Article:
Sarah Goes to College

Marilyn Hair, Sarah's Mom

(A continuation of the story printed in the May 2003 DO-IT News edition, re-printed with permission from The FOP Connection)

Developing supports for a person with a severe disability to live independently is like putting together the pieces of a puzzle. Six months from now, 18-year-old Sarah plans to move into a college dormitory and begin studies to earn a bachelor's degree in Spanish. Already we are working with nearly a dozen puzzle pieces to arrange the supports she will need. In a letter of medical necessity requested by Medicaid to pay for wheelchair repairs, Sarah's pediatrician wrote, "It will require extraordinary will and perseverance on Sarah's part to accomplish this transition in life." This is where Sarah's perseverance has taken her since the last issue of The FOP Connection:

  1. Sarah has been awarded a Provost Scholar's Award for $5000 to attend Seattle Pacific University. It is renewable for 4 years. Also, the teacher in the high school Career Center nominated Sarah for a scholarship offered by the local Women's University Club.
  2. Sarah's Dad and I set up a trust fund when she was a baby, and our lawyer recommended that we begin to spend it when Sarah turned 18. We are using it to pay for expenses such as Sarah's school supplies, out-of-pocket medical, high school graduation, and college preparation expenses.
  3. In December, Sarah signed a Durable Power of Attorney that gives permission to her parents to speak on her behalf and talk to doctors and public agencies who work with her. None of them has refused to talk to me or asked to see the Power of Attorney, but new medical and entitlement providers and college staff address Sarah, and I am learning to keep quiet while Sarah talks to them.
  4. Sarah applied for Social Security in December. She receives a Supplemental Security Income (SSI) check for $552 by direct-deposit on the first of each month. She also became eligible for Medicaid health insurance and receives a Medical Identification Card in the mail each month.
  5. Sarah and I met with her counselor from the Department of Vocational Rehabilitation to write a blueprint for her career and educational goals, including the costs. Because we claim Sarah as a dependent on our federal tax return, her Dad and I submitted a financial disclosure of our assets, income, and expenses to DVR.
  6. DVR contracted with an Assistive Technology Specialist to do an Independent Living Evaluation in the dorm where Sarah will live next year. In late March, Sarah and her parents, the DVR Counselor, the University's Disabled Student Services (DSS) Coordinator and Buildings and Grounds Supervisor, and the AT Specialist gathered at Emerson Dormitory. The Specialist asked Sarah how she goes about her life: "How do you transfer? Use the toilet? Shower? What kind of bed do you sleep in?" Sarah demonstrated the features of her Permobil wheelchair. He asked about her computer accommodations, which include a trackball mouse, dowels for typing, ScreenDoors™ onscreen keyboard and word prediction software, StickyKeys™ to type capital letters, and a Palmpilot™ for taking notes. He offered suggestions that will help her do college-level work:
    • A new computer with the Windows XP™ Operating System.
    • Miniature keyboard, to accommodate her limited range of motion.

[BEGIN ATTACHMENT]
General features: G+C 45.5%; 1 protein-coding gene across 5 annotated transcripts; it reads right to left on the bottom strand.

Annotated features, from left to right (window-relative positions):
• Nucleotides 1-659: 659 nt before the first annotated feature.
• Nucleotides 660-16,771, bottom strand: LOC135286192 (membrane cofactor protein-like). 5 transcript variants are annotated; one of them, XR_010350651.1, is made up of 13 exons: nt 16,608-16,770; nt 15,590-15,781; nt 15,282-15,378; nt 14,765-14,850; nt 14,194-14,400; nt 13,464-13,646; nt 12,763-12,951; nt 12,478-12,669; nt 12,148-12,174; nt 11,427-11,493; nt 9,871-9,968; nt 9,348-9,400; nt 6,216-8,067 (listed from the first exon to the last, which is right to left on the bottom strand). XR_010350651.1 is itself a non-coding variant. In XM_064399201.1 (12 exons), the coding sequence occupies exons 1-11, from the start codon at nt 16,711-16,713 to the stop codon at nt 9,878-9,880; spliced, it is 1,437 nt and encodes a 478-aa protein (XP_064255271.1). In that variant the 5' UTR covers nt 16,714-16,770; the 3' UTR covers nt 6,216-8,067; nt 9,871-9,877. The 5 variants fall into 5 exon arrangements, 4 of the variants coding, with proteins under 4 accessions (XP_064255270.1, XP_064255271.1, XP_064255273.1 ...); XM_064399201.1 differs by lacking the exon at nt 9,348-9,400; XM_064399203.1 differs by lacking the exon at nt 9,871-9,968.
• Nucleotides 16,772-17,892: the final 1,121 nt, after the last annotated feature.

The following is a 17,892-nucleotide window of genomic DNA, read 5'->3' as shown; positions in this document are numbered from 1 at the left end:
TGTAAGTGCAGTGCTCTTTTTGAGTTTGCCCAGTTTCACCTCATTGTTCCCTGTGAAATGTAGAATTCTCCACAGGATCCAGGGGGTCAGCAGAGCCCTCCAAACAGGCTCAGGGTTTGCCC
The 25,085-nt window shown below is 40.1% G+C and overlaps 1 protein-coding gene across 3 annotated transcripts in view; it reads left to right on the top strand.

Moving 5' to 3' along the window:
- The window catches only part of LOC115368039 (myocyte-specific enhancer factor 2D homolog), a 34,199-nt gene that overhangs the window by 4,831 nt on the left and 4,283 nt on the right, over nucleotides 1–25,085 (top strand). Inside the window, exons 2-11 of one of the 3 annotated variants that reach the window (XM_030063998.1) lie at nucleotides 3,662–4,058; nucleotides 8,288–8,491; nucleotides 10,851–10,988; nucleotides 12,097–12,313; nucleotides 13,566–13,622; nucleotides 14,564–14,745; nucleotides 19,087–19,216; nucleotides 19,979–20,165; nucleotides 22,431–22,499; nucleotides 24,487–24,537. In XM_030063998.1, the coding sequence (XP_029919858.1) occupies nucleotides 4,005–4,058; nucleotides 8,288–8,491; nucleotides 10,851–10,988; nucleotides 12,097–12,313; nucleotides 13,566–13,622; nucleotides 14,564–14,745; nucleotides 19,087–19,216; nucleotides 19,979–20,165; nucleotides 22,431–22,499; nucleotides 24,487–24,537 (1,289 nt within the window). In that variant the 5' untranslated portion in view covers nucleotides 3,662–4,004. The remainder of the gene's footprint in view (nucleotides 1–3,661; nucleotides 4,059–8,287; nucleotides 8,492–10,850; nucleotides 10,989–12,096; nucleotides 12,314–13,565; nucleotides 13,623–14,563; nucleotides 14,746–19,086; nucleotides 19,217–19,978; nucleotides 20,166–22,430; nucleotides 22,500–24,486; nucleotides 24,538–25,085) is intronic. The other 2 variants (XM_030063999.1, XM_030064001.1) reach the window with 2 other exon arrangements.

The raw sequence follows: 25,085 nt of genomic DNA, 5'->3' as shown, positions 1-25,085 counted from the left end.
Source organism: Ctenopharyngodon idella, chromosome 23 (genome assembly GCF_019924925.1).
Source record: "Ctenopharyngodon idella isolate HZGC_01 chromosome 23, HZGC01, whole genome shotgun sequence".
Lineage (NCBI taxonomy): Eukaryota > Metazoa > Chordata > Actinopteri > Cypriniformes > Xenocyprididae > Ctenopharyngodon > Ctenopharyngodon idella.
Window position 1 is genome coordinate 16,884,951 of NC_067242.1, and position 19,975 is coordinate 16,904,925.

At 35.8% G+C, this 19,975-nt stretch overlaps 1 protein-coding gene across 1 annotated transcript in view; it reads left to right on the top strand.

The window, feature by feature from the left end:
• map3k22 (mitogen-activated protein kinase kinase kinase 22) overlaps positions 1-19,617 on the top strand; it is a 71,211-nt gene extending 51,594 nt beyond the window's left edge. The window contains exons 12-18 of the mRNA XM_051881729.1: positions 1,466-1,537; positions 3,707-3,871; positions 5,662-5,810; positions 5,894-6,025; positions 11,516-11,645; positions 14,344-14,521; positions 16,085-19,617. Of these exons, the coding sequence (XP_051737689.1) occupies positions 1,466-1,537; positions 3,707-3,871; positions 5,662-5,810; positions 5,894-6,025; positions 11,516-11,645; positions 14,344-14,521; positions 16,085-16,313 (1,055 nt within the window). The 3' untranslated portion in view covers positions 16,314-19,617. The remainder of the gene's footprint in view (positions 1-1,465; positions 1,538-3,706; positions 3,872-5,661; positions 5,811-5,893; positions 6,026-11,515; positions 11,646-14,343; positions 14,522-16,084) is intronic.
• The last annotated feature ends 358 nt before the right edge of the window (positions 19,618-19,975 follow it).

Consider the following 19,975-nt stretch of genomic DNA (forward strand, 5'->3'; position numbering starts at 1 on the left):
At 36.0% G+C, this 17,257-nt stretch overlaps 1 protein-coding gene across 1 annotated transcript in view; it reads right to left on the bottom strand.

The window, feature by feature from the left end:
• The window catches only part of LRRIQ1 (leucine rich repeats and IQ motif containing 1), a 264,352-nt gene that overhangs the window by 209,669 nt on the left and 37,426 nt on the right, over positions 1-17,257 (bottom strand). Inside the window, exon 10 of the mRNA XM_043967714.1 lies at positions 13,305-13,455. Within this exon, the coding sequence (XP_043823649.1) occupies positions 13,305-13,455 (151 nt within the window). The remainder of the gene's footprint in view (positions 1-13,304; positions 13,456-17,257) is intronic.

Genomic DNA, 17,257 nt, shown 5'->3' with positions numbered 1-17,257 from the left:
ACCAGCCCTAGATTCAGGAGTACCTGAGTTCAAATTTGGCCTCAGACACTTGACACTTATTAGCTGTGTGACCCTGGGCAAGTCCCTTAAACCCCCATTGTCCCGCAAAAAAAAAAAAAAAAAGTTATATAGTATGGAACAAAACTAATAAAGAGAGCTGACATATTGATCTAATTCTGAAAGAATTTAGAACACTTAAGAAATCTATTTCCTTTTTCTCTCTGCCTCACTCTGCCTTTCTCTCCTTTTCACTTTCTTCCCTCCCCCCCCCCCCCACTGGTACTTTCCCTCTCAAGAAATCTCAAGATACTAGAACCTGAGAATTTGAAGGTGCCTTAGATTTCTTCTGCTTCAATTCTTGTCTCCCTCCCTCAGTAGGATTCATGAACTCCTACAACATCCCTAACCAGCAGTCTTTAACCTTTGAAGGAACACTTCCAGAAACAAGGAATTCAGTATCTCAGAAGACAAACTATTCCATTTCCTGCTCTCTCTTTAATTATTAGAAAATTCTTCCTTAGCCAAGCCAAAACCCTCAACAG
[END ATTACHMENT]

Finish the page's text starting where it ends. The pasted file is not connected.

• Kurzweil 3000™ editing software to scan textbook pages and take notes on the computer. SPU uses this program in the DSS office.
    • Scanner and printer.
    • An environmental control unit to access phone, lights, computer, thermostat, TV, and VCR. It can be activated by a switch or voice.

    The group toured a double room with private bath and shower. Sarah would live there without a roommate; her attendant would sleep in the second bed. The adjustable-height desk is tall enough for Sarah's knees to fit underneath. The University will provide a sensor to open Sarah's room door remotely when she drives past the electric eye. The room's only drawback is a step into the shower. We arranged a follow-up visit for Sarah and an aide to practice transferring to the toilet and shower using a DMV-brand power floor lift and a shower chair. The AT Specialist will write a report to recommend accommodations, including remodeling the shower if necessary, and listing the cost. Then the University, DVR and her parents will negotiate what to buy and who will pay for it. The Assistive Technology Specialist will continue to be part of the team until Sarah's accommodations are ready.

  7. An adult friend volunteered to be Sarah's attendant for half a day each week, and one of Sarah's high school aides is interested in working for her part-time while she goes to school herself. I will contact the State Department of Social and Health Services to apply for funding for attendant care, specifically the Community Options Program Entry System (COPES) Program. This is Washington State's name for a Medicaid program that pays for personal care and housekeeping so people can live in their homes. We hope DVR will pay for aide-time during the school day, and COPES will fund personal and overnight care. Then we will recruit a staff or hire an agency to find people to be Sarah's personal care attendants.
  8. Finally, Sarah will attend Premiere, SPU's freshman orientation session, on May 17th. Sarah will meet future classmates, learn about the campus and the curriculum, and register for fall classes. She asked the DSS office for accommodations to take the math qualifying test. The DSS Coordinator suggested that instead of taking it with other incoming freshmen during Premiere, Sarah can take it privately in the DSS office sometime next summer.

    The pieces in Sarah's support system are beginning to fit together. Many people are working to help her make the transition to college, and a crowd of onlookers are cheering her on.